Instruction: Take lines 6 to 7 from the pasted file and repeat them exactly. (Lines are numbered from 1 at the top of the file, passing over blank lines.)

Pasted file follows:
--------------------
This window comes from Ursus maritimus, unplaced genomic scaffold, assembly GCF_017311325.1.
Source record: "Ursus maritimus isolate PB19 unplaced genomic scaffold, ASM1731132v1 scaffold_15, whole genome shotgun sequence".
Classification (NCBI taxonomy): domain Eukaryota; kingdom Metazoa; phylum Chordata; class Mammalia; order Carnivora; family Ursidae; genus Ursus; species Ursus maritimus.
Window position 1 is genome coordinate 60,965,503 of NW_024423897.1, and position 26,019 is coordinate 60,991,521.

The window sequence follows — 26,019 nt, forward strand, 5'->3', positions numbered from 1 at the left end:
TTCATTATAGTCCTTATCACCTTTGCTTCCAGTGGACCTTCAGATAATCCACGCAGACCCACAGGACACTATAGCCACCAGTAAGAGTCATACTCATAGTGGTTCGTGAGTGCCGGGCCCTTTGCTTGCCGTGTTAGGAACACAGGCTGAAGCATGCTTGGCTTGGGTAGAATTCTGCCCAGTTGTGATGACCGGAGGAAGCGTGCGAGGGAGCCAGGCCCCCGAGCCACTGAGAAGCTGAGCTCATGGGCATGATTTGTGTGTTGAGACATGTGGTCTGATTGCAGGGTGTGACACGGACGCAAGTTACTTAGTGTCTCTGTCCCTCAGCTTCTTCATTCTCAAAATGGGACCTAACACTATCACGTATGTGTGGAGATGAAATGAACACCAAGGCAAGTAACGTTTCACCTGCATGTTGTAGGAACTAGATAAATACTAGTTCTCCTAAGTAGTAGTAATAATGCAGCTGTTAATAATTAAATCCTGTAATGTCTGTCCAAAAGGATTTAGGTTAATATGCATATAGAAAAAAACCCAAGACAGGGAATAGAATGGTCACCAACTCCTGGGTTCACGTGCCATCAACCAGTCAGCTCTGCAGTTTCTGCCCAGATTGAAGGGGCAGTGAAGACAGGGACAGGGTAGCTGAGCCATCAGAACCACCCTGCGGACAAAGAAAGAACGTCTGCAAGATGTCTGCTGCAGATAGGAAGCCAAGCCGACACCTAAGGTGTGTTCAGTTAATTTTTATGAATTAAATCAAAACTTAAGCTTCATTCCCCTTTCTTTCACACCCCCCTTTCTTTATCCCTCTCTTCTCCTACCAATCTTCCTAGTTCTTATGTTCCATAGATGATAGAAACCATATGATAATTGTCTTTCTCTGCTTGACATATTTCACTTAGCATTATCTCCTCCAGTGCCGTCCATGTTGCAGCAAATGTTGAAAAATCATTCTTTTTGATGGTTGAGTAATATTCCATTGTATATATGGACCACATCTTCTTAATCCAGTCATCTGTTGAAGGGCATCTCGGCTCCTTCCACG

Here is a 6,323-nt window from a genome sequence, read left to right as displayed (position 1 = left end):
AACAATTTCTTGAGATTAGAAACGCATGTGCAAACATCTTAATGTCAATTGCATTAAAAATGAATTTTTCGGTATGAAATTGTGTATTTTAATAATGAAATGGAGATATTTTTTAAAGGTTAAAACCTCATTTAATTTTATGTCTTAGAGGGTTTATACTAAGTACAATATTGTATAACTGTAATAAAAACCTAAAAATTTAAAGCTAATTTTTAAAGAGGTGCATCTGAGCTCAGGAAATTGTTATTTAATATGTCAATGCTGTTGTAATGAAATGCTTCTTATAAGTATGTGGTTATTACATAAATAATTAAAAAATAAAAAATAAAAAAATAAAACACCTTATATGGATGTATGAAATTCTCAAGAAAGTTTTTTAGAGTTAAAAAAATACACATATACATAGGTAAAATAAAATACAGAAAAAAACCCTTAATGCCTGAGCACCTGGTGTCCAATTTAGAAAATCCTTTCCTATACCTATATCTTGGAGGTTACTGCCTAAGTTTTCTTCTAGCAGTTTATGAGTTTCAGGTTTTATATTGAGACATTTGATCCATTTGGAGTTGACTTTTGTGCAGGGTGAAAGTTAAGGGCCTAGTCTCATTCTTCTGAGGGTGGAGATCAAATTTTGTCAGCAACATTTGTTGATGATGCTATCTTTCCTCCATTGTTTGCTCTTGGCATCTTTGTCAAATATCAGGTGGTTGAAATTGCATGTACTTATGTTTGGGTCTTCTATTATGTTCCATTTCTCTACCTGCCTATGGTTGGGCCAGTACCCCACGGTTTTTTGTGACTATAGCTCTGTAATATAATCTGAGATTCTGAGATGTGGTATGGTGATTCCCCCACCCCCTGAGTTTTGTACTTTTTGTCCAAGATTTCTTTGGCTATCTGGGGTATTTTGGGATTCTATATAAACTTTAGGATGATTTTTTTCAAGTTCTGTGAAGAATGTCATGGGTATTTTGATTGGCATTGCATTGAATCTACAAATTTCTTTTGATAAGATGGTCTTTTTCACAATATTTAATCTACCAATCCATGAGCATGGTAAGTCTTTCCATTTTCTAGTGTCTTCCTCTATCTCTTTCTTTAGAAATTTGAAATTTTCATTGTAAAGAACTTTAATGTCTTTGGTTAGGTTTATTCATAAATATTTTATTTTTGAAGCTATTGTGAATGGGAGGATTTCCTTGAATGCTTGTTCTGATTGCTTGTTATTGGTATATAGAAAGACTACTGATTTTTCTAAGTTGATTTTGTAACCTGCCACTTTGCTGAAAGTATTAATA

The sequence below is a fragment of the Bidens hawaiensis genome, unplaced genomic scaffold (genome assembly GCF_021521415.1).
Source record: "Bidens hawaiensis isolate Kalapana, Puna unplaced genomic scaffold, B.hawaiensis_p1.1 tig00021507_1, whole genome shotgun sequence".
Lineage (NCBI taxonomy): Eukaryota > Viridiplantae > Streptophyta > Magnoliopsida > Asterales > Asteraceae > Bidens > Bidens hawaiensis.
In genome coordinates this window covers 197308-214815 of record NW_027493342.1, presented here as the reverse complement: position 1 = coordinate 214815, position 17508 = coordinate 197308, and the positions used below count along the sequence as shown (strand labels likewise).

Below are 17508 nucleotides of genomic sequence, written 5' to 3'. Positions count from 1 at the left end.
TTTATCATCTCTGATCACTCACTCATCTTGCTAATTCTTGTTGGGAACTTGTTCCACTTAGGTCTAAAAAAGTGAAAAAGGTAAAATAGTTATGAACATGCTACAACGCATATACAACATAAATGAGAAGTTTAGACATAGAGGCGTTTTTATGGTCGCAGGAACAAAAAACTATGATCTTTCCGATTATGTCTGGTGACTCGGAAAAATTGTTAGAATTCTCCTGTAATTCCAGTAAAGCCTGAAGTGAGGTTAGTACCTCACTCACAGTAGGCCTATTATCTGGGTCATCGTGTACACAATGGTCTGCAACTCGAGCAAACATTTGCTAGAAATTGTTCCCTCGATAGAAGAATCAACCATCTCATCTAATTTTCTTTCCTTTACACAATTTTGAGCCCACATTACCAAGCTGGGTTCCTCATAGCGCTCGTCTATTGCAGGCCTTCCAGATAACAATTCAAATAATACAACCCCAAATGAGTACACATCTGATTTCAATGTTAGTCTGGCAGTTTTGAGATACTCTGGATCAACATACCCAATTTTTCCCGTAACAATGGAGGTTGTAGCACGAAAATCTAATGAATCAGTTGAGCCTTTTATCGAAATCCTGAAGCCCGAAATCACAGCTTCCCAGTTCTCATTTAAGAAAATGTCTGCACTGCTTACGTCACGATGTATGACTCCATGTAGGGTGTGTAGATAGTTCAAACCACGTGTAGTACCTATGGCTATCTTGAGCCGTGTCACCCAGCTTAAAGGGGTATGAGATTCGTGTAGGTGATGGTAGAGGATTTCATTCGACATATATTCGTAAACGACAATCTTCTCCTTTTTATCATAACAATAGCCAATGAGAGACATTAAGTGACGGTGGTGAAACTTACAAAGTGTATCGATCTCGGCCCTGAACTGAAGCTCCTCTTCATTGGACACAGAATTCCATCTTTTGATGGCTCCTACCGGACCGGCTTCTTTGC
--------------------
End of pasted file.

TTCATTATAGTCCTTATCACCTTTGCTTCCAGTGGACCTTCAGATAATCCACGCAGACCCACAGGACACTATAGCCACCAGTAAGAGTCATACTCATAGTGGTTCGTGAGTGCCGGGCCCTTTGCTTGCCGTGTTAGGAACACAGGCTGAAGCATGCTTGGCTTGGGTAGAATTCTGCCCAGTTGTGATGACCGGAGGAAGCGTGCGAGGGAGCCAGGCCCCCGAGCCACTGAGAAGCTGAGCTCATGGGCATGATTTGTGTGTTGAGACATGTGGTCTGATTGCAGGGTGTGACACGGACGCAAGTTACTTAGTGTCTCTGTCCCTCAGCTTCTTCATTCTCAAAATGGGACCTAACACTATCACGTATGTGTGGAGATGAAATGAACACCAAGGCAAGTAACGTTTCACCTGCATGTTGTAGGAACTAGATAAATACTAGTTCTCCTAAGTAGTAGTAATAATGCAGCTGTTAATAATTAAATCCTGTAATGTCTGTCCAAAAGGATTTAGGTTAATATGCATATAGAAAAAAACCCAAGACAGGGAATAGAATGGTCACCAACTCCTGGGTTCACGTGCCATCAACCAGTCAGCTCTGCAGTTTCTGCCCAGATTGAAGGGGCAGTGAAGACAGGGACAGGGTAGCTGAGCCATCAGAACCACCCTGCGGACAAAGAAAGAACGTCTGCAAGATGTCTGCTGCAGATAGGAAGCCAAGCCGACACCTAAGGTGTGTTCAGTTAATTTTTATGAATTAAATCAAAACTTAAGCTTCATTCCCCTTTCTTTCACACCCCCCTTTCTTTATCCCTCTCTTCTCCTACCAATCTTCCTAGTTCTTATGTTCCATAGATGATAGAAACCATATGATAATTGTCTTTCTCTGCTTGACATATTTCACTTAGCATTATCTCCTCCAGTGCCGTCCATGTTGCAGCAAATGTTGAAAAATCATTCTTTTTGATGGTTGAGTAATATTCCATTGTATATATGGACCACATCTTCTTAATCCAGTCATCTGTTGAAGGGCATCTCGGCTCCTTCCACG

Here is a 6,323-nt window from a genome sequence, read left to right as displayed (position 1 = left end):